Back to ABC, after Martha Raddatz reported who said what at the UN on Friday, Jennings treated an Iraqi move as significant and described it as "another concession," as if Iraq is continually cooperating:
"Not long before Mr. Blix briefed the Security Council, the Iraqis announced another concession. Saddam Hussein issued a presidential decree banning the production or the importation of chemical, biological and nuclear weapons, and all of the materials used to make them. This is something the inspectors have been requesting for a decade."
(From Baghdad on the CBS Evening News, Mark Phillips at least added a caveat: "He [Hussein] issued a decree, demanded long ago by the UN, and actually outlawed all weapons of mass destruction. It's a legal ban not likely to satisfy those who think he still has them.") Which would be everyone but Tariq Aziz and Peter Jennings.
Next on Friday's World News Tonight, Jennings set up a piece on relations between the French and Americans: "So as of now, the Bush administration does not expect to get France. The French government, more than any other, reflects the widespread feeling of much of the European public that Mr. Bush is in too much of a hurry to go to war. And in France, as well as here, this very old Franco-American relationship is taking a beating to the point where some Americans and some Frenchmen are being pretty nasty about each other. ABC's David Wright reports from France tonight."
Wright began, as taken down by MRC analyst Brad Wilmouth, over video of a model of the Statue of Liberty: "Beneath the Eiffel Tower, there is another familiar monument, a symbol of France's friendship and shared values with the U.S. That friendship seems troubled these days. The newspaper, Le Figaro, calls these the cold hours. The French are considerably more blunt."
Man on the street #1: "Stupid."
Man on the street #2: "The USA goes to Iraq just for oil."
Wright: "Nearly 80 percent of the French oppose war with Iraq. Many here believe the U.S. is trying to bully them into going along with a policy they don't accept."
Christian Malard, France 3 TV Foreign Analyst: "We are not saying, 'We agree, you are the superpower, we accept everything because you are America.' We are not like that, in fact."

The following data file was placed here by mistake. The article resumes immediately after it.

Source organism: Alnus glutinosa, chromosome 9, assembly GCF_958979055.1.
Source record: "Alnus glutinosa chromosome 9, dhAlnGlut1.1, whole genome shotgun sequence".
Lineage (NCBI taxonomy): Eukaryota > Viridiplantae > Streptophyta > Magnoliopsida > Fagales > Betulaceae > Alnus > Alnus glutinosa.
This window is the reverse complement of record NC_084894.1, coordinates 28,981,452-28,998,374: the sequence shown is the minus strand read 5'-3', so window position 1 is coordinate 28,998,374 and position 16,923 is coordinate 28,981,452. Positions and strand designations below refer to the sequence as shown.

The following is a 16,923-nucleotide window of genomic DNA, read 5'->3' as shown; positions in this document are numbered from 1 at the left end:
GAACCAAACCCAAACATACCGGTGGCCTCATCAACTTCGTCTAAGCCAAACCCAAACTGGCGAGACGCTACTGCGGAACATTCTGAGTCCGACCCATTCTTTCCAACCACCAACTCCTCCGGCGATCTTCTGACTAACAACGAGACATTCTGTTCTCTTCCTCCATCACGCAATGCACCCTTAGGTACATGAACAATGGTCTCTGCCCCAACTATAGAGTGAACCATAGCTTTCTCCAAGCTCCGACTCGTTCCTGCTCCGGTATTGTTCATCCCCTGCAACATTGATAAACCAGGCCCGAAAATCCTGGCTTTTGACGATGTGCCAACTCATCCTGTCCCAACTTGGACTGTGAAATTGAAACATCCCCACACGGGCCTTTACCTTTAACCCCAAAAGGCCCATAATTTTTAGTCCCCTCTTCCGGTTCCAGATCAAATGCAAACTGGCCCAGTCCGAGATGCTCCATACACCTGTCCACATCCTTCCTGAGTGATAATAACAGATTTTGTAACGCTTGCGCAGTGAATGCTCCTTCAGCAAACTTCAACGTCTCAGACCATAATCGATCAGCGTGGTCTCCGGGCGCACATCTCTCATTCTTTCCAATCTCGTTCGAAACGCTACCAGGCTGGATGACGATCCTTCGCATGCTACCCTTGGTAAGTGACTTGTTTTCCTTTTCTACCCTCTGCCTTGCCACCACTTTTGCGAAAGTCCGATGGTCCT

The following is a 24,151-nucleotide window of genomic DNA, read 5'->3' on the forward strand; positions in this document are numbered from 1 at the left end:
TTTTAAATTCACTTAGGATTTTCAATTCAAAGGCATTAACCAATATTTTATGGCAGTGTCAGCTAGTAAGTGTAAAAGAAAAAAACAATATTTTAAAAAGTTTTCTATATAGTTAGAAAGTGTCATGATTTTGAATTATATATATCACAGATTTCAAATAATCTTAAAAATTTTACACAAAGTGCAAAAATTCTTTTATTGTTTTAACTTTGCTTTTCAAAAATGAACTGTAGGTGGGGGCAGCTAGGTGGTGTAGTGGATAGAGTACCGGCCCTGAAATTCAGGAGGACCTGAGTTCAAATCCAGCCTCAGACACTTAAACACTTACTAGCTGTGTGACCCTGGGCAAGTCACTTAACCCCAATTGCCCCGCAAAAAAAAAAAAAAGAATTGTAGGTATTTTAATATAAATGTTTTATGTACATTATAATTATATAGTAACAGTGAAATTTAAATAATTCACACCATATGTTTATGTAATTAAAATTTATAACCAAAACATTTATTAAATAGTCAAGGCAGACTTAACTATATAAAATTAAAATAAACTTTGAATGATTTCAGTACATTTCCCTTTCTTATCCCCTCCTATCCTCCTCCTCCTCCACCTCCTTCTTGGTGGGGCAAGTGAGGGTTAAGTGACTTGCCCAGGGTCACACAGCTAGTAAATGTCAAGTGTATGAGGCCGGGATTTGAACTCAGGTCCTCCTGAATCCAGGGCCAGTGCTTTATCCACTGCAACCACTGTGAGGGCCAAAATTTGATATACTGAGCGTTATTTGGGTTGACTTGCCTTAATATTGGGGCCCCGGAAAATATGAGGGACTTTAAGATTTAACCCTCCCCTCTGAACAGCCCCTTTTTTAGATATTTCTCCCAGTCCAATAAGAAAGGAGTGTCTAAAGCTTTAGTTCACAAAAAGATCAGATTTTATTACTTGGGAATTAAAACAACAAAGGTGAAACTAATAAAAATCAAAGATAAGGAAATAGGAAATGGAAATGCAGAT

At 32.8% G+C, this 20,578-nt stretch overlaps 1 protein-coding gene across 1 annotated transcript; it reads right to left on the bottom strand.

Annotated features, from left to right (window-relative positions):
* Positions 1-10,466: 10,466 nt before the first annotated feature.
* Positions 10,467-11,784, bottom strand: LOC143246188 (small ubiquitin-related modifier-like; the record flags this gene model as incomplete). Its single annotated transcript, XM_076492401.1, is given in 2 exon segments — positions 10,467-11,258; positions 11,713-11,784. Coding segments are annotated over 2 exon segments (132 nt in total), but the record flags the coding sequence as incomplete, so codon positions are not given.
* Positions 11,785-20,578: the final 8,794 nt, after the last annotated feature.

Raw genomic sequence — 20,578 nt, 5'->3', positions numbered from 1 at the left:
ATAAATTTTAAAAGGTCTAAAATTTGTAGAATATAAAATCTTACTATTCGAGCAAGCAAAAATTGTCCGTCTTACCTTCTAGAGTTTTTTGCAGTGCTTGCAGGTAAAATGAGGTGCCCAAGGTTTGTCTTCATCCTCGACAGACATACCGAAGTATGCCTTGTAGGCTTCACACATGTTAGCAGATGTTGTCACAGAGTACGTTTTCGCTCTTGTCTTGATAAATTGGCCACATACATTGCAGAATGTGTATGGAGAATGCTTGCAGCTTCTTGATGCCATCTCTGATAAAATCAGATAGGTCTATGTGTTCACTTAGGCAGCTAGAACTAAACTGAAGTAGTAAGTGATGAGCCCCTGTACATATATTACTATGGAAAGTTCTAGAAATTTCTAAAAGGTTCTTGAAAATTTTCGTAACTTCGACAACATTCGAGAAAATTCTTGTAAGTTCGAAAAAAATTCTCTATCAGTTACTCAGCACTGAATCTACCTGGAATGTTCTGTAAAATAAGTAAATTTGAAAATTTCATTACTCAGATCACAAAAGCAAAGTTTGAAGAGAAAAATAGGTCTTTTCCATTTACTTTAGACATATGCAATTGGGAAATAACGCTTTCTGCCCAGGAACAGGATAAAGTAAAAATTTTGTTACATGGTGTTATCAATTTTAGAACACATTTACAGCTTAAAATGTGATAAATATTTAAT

Wright: "French President Jacques Chirac is demanding more caution, more inspectors, more time. Going to war now, the French argue, will encourage terrorism."
Dominique de Villepin, French Foreign Minister, at the UN through a translator: "We all share the same priority, fighting terrorism mercilessly."
Wright, over video of the Normandy cemetery: "France knows the human cost of war all too well and how much of it was paid in American lives. There's no question that France owes the U.S. a great debt. And perhaps that's why French criticism of U.S. foreign policy touches such a raw nerve. Because the fact is, this country wouldn't be free had so many Americans not made such a sacrifice. 'We are grateful,' she says, 'but just because they once helped us doesn't mean we have to support them in everything they do today.' On Omaha Beach where his uncle fought the Germans on D-Day, Fred Holloway feels betrayed."
Fred Holloway, World War II Veteran: "I wish the French leadership would take the time and the opportunity to just walk this site and think about it."
Wright concluded: "To which the French say, it is precisely because they can remember war that they now fight so hard for peace. David Wright, ABC News, Normandy."
Over matching video, Jennings then highlighted how "the war is not popular in parts of Asia. In Australia, more than 100,000 people demonstrated in the city of Melbourne against possible war with Iraq. There were also rallies today in Japan, and in the Philippines there was a series of anti-war marches planned for many parts of the world over the next several days."
CBS's David Martin, on Friday's CBS Evening News, also gave a sentence to the protests: "In Australia, which is sending troops to fight along side Americans, the city of Melbourne today saw one of the largest anti-war demonstrations since Vietnam when an estimated 100,00 people turned out to say American might does not make right."
Sawyer Suggests Hussein's "Spectacular Move"
Could Prevent War
ABC's Diane Sawyer was even more excited than Peter Jennings (see item #1 above) over Saddam Hussein's "presidential decree calling for the banning of weapons of mass destruction." Jumping on the "breaking news" at 8am EST on Friday's Good Morning America, she trumpeted rhetorically: "Is this the big chess move, the spectacular move that can change the momentum toward war?"
In follow-up stories, the MRC's Rich Noyes news observed, news reader Robin Roberts and reporter Martha Raddatz were less sanguine.